"Cheer up," said Chris, "here's Blood II."He handed me a CD in a grubby cardboard sleeve, followed by a photocopied manual. Just to rub salt into the wounds I had to take Half-Life oft my PC to fit Blood lion. It was either that or Quake II. Not an easy choice, I can tell you. Anyway, it's a choice I'm glad I made. First things first though: Blood II is not as good as Half-Life - in my opinion nothing is - although it does have a few subtle differences that set it apart, not only from Half-Life but also from every other first-person shooter out there. The simple rule I'm trying to state is: if you want the best, get Half-Life, if you simply want a great game, read on.
Developers Monolith have been busy this past year and a half. Not only have they been hard at work on the sequel to Blood, they've also been developing Shogo: Mobile Armor Division at the same time, as well as their own LithTech 3D engine that powers both games. Such a crushing work schedule makes other developers seem positively catatonic. Epic's Unreal took nearly five years to complete, while Ion Storm have delayed Daikatana so many times that when it eventually does arrive it's in danger of looking passe next to Valve's seminal effort, itself a year overdue. Conversely, Monolith have more or less stuck to their schedule.
But such strict adherence to the calendar has not been without cost. Instead of working on the game until it's finished, Monolith have opted for the 'let's patch it up later' option. Fine if you're American, but more than a pain in the arse if you have to pay BT for the privilege of downloading files that should've been there in the first place.
Bring Out The Branson
Give or take a few decades, Blood II picks up where the first game left off. Now in the future, the Cabal of old has developed into a worldwide organisation.
Cabalco, whose purpose is to serve the dark god Tchemobog, as well as make lots of money selling processed meat products to the masses. Caleb, the original anti-hero, makes a welcome return, and brings three new members to the cast list: Ophelia, Ishmael and Gabriella. Choosing one of the four Chosen, your aim is to run around the 30 or so levels in search of Gideon (the Richard Branson of Cabalco) and eventually destroy him.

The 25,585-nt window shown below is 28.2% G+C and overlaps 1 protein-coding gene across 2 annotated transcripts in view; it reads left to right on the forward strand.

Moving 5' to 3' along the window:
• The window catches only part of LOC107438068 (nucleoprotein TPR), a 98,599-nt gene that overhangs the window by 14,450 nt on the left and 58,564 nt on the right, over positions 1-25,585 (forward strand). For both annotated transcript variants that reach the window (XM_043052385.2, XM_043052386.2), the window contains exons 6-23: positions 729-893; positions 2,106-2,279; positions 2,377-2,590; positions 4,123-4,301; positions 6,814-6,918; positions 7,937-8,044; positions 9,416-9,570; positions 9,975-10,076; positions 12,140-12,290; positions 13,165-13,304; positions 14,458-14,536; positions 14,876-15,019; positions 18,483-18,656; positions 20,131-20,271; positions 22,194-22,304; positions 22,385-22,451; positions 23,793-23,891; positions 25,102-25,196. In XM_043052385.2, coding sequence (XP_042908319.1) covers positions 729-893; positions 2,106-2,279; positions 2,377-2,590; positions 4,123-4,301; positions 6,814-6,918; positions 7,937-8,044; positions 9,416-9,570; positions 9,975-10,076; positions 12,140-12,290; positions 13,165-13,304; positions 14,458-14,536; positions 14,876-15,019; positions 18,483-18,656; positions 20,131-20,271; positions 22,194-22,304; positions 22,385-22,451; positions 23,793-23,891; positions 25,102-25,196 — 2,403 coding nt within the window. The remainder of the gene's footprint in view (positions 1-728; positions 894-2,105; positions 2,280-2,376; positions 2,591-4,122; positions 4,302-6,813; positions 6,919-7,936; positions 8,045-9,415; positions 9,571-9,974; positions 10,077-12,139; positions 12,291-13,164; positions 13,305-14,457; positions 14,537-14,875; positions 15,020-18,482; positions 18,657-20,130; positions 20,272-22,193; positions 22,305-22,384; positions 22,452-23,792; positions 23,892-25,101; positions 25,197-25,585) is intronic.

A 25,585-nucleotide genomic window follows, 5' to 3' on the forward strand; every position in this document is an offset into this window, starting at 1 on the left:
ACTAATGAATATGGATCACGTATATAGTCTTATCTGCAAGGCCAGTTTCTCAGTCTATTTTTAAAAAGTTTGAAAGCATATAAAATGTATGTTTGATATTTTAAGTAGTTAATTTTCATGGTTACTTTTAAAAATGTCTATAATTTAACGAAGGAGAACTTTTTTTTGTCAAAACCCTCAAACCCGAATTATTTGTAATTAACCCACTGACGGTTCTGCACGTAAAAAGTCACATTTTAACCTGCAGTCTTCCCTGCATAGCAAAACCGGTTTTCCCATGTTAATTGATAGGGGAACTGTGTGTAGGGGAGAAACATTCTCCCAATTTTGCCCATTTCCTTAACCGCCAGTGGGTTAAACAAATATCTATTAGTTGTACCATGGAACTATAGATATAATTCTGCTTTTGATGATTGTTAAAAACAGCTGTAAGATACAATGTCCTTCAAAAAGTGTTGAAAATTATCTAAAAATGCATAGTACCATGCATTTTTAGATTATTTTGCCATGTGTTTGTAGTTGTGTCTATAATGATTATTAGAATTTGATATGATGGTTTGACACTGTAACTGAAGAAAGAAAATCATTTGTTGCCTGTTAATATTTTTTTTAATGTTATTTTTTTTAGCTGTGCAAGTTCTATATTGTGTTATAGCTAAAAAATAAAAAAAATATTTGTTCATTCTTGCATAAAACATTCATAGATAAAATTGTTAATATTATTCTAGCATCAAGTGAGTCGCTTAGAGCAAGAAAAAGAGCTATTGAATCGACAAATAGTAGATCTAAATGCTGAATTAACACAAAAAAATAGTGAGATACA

Choosing Caleb is definitely the better option for one simple reason: the entire storyline revolves around him finding and recruiting the other three members against Cabalco.
Choose Caleb, and the game contains a wealth of cut-scenes that drive the story forward. Choose any of the other three, however, and the game progresses level by level without any narrative at all. Thankfully, each character is very different in both ability and in style, so unlike other games there's enough motivation to play through it more than just once.
Like the original Blood, a lot of thought has gone into the weapons. For one thing there are nearly 30 of them, many of which have dual modes. Favourites from the first game are back, along with an arsenal of new weapons. My particular favourite was always the sawn-off shotgun - a stalwart of every Quake clone perhaps, but Caleb's weapon of choice made more mess than most and always preceded a healthy dose of one-liners from the man himself. Other weapons are the flare pistol, which eventually turns the enemy into flailing torches; a voodoo doll; a sexy looking Tesla cannon; and a napalm launcher. It has to be said that the range of weapons and their effects are probably the best aspect of Blood II.